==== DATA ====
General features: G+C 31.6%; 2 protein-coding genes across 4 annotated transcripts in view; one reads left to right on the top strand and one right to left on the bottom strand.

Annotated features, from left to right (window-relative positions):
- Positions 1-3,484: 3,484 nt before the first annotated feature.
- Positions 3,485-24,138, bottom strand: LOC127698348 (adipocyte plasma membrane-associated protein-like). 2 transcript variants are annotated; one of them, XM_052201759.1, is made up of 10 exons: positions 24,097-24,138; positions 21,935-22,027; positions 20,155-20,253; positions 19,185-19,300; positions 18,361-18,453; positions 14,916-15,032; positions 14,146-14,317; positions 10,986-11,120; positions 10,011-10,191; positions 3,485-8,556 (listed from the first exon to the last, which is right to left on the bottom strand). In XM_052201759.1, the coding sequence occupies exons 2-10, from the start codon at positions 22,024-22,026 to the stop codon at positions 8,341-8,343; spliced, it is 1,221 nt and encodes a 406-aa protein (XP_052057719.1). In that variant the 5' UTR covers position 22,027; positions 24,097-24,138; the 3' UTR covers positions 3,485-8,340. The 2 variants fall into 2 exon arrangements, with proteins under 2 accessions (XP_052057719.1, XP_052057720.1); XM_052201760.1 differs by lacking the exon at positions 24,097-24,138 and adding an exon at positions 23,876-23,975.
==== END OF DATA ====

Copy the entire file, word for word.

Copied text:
General features: G+C 31.6%; 2 protein-coding genes across 4 annotated transcripts in view; one reads left to right on the top strand and one right to left on the bottom strand.

Annotated features, from left to right (window-relative positions):
- Positions 1-3,484: 3,484 nt before the first annotated feature.
- Positions 3,485-24,138, bottom strand: LOC127698348 (adipocyte plasma membrane-associated protein-like). 2 transcript variants are annotated; one of them, XM_052201759.1, is made up of 10 exons: positions 24,097-24,138; positions 21,935-22,027; positions 20,155-20,253; positions 19,185-19,300; positions 18,361-18,453; positions 14,916-15,032; positions 14,146-14,317; positions 10,986-11,120; positions 10,011-10,191; positions 3,485-8,556 (listed from the first exon to the last, which is right to left on the bottom strand). In XM_052201759.1, the coding sequence occupies exons 2-10, from the start codon at positions 22,024-22,026 to the stop codon at positions 8,341-8,343; spliced, it is 1,221 nt and encodes a 406-aa protein (XP_052057719.1). In that variant the 5' UTR covers position 22,027; positions 24,097-24,138; the 3' UTR covers positions 3,485-8,340. The 2 variants fall into 2 exon arrangements, with proteins under 2 accessions (XP_052057719.1, XP_052057720.1); XM_052201760.1 differs by lacking the exon at positions 24,097-24,138 and adding an exon at positions 23,876-23,975.